A series of stories linked by their Southern California setting and their spirit of dislocation.
The characters in Lefer’s collection (Very Much Like Desire, 2000, etc.) are in a place they don’t feel they belong. Displacement is most obvious in the title story, a novella about a social-justice lawyer who moves from New York to San Pedro to escape her past (one that includes a haunting, abusive lover and dangerous work in Mississippi). She befriends another drifter, and they travel to Mexico, where they are even more out of place. In “At the Site Where Vision Is Most Perfect,” a Mexican woman faces deportation for a crime she was coerced into confessing decades earlier, while her American husband and son try to understand life without her. “Naked Chinese People” deals with racial stereotype, as a white woman tries to understand her feelings for her white husband and black ex, among others. In “The Atlas Mountains,” a woman who calls tech support for help with her computer contemplates an affair with the immigrant worker because she is intrigued by his voice. Other stories are more abstract, such as “Alas, Falada!,” in which a zoo employee goes on the lam with the antelope head she is assigned to transport. Lefer smacks readers hard over the head with her litany of important, but conventional and overused, themes, and her experimental prose (alternating narrators every other sentence, for example) is distracting.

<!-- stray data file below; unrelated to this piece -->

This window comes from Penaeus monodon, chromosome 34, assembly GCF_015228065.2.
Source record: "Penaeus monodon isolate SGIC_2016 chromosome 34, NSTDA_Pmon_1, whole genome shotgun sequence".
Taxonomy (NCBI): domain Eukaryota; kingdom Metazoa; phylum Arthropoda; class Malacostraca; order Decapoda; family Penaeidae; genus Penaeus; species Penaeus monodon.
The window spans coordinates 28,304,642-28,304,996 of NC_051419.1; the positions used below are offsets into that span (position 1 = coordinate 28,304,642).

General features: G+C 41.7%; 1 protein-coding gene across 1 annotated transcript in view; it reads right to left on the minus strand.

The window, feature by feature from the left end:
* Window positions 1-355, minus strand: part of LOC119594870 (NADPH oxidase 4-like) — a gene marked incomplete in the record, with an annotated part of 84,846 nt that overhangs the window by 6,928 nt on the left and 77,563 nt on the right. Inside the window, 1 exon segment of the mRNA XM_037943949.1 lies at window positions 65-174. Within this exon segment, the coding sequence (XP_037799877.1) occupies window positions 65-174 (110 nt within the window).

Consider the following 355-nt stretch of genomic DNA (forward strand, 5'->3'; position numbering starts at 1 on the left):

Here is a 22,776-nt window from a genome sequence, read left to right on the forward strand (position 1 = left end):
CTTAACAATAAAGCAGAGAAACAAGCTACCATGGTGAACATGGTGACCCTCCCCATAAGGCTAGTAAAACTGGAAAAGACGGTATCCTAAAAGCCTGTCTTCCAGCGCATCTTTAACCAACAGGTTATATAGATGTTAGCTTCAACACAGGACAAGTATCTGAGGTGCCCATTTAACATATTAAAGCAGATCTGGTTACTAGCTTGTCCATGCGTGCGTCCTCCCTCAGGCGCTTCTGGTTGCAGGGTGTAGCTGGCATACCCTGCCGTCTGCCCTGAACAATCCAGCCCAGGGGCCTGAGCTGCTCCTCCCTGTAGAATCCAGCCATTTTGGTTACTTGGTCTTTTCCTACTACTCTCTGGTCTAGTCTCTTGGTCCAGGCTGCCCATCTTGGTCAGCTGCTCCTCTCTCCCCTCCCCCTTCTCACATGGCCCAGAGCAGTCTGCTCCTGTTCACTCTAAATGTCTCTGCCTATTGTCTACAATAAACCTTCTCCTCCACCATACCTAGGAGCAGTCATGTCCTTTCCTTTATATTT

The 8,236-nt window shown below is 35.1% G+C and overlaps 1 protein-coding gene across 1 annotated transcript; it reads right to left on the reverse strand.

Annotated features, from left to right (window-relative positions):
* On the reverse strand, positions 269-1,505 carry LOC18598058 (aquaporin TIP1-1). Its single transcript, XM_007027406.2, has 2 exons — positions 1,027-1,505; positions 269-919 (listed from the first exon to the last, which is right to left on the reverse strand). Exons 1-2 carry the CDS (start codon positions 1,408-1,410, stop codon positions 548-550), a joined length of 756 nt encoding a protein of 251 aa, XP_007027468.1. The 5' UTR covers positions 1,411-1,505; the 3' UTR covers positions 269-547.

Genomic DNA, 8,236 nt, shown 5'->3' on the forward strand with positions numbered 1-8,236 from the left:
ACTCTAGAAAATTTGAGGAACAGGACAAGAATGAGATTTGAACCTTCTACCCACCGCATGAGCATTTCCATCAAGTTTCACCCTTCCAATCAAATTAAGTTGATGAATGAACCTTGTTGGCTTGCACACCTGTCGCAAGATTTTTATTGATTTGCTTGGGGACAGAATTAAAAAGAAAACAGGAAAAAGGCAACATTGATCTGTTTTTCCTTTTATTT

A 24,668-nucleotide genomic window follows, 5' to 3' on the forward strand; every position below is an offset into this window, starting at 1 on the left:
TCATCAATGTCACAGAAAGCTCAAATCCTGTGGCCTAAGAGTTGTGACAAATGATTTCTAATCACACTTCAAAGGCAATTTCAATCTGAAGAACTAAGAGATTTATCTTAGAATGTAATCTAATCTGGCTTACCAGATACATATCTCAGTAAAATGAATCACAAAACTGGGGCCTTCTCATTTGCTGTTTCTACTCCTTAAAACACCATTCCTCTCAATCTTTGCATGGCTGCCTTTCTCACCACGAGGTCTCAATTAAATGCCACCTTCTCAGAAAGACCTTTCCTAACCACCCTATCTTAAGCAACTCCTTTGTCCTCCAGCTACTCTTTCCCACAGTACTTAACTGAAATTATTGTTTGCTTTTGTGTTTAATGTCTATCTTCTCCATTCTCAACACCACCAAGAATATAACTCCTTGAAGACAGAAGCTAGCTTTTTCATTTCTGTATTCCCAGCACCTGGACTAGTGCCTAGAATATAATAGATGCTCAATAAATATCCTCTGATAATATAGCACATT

Entirely ordinary, despite clearly painstaking attempts not to be.